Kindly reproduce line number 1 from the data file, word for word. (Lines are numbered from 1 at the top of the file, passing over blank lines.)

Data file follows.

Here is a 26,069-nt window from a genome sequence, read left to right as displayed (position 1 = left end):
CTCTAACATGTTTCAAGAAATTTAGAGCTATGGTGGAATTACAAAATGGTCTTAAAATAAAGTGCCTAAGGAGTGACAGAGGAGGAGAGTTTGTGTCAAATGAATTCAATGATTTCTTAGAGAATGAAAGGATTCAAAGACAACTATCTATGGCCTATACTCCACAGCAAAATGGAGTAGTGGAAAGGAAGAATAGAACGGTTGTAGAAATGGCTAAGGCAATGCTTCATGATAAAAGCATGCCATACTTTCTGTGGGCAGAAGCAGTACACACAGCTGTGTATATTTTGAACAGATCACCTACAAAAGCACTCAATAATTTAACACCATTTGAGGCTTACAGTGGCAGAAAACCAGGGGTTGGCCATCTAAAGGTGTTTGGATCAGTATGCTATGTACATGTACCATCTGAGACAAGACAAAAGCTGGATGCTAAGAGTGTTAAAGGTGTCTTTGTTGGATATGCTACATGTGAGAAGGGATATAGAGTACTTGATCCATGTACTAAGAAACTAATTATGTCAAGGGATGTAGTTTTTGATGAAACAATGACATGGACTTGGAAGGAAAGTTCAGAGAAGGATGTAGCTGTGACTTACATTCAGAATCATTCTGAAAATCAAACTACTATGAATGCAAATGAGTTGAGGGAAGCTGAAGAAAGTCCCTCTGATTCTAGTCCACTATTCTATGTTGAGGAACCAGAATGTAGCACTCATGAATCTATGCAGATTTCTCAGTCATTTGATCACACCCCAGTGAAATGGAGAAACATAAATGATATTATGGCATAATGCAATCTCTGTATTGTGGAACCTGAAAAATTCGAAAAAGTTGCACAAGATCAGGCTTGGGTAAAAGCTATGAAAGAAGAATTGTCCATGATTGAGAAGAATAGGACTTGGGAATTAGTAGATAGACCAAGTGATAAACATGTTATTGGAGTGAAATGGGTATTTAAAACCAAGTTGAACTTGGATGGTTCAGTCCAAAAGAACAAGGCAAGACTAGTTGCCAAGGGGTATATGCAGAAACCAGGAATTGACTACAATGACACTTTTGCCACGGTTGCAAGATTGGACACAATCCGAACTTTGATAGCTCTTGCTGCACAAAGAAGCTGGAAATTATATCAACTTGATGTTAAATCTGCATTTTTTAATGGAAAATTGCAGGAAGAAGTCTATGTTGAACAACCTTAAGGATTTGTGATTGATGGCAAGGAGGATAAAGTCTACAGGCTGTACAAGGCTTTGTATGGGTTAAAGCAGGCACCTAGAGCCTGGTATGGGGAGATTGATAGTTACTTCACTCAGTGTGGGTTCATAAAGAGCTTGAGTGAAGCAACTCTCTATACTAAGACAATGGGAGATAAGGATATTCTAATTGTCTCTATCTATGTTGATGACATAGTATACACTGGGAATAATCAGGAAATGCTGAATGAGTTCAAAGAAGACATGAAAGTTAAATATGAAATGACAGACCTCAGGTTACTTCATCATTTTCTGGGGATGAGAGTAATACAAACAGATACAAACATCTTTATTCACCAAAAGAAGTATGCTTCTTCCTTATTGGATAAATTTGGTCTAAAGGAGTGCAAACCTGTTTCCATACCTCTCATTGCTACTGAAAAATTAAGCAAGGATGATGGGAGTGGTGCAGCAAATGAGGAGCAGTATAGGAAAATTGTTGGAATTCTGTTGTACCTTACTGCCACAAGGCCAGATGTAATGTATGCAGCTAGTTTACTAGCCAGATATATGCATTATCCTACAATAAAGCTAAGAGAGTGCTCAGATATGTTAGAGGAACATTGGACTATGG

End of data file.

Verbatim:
Here is a 26,069-nt window from a genome sequence, read left to right as displayed (position 1 = left end):